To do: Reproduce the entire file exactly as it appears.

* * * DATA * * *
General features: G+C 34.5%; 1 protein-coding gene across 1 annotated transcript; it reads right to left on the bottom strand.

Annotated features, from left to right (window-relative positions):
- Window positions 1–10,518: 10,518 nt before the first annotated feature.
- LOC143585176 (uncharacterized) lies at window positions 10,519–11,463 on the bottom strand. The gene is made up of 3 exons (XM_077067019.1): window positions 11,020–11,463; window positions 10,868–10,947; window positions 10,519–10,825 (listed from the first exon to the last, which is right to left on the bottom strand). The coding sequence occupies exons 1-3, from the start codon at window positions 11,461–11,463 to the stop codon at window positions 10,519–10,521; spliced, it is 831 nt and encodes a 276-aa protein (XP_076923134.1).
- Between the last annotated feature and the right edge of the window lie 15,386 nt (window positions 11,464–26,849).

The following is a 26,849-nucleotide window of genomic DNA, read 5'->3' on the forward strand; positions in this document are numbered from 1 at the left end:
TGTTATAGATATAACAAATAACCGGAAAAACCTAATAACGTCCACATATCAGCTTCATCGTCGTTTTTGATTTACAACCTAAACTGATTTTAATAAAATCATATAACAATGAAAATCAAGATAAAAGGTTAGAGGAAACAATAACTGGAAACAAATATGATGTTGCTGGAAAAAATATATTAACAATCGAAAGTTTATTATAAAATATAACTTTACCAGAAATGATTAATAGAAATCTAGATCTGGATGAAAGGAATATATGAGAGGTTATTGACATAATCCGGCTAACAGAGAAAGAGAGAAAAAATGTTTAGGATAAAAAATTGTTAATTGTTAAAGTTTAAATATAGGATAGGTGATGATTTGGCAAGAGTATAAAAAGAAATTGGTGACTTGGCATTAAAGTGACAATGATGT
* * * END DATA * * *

General features: G+C 34.5%; 1 protein-coding gene across 1 annotated transcript; it reads right to left on the bottom strand.

Annotated features, from left to right (window-relative positions):
- Window positions 1–10,518: 10,518 nt before the first annotated feature.
- LOC143585176 (uncharacterized) lies at window positions 10,519–11,463 on the bottom strand. The gene is made up of 3 exons (XM_077067019.1): window positions 11,020–11,463; window positions 10,868–10,947; window positions 10,519–10,825 (listed from the first exon to the last, which is right to left on the bottom strand). The coding sequence occupies exons 1-3, from the start codon at window positions 11,461–11,463 to the stop codon at window positions 10,519–10,521; spliced, it is 831 nt and encodes a 276-aa protein (XP_076923134.1).
- Between the last annotated feature and the right edge of the window lie 15,386 nt (window positions 11,464–26,849).

The following is a 26,849-nucleotide window of genomic DNA, read 5'->3' on the forward strand; positions in this document are numbered from 1 at the left end:
TGTTATAGATATAACAAATAACCGGAAAAACCTAATAACGTCCACATATCAGCTTCATCGTCGTTTTTGATTTACAACCTAAACTGATTTTAATAAAATCATATAACAATGAAAATCAAGATAAAAGGTTAGAGGAAACAATAACTGGAAACAAATATGATGTTGCTGGAAAAAATATATTAACAATCGAAAGTTTATTATAAAATATAACTTTACCAGAAATGATTAATAGAAATCTAGATCTGGATGAAAGGAATATATGAGAGGTTATTGACATAATCCGGCTAACAGAGAAAGAGAGAAAAAATGTTTAGGATAAAAAATTGTTAATTGTTAAAGTTTAAATATAGGATAGGTGATGATTTGGCAAGAGTATAAAAAGAAATTGGTGACTTGGCATTAAAGTGACAATGATGT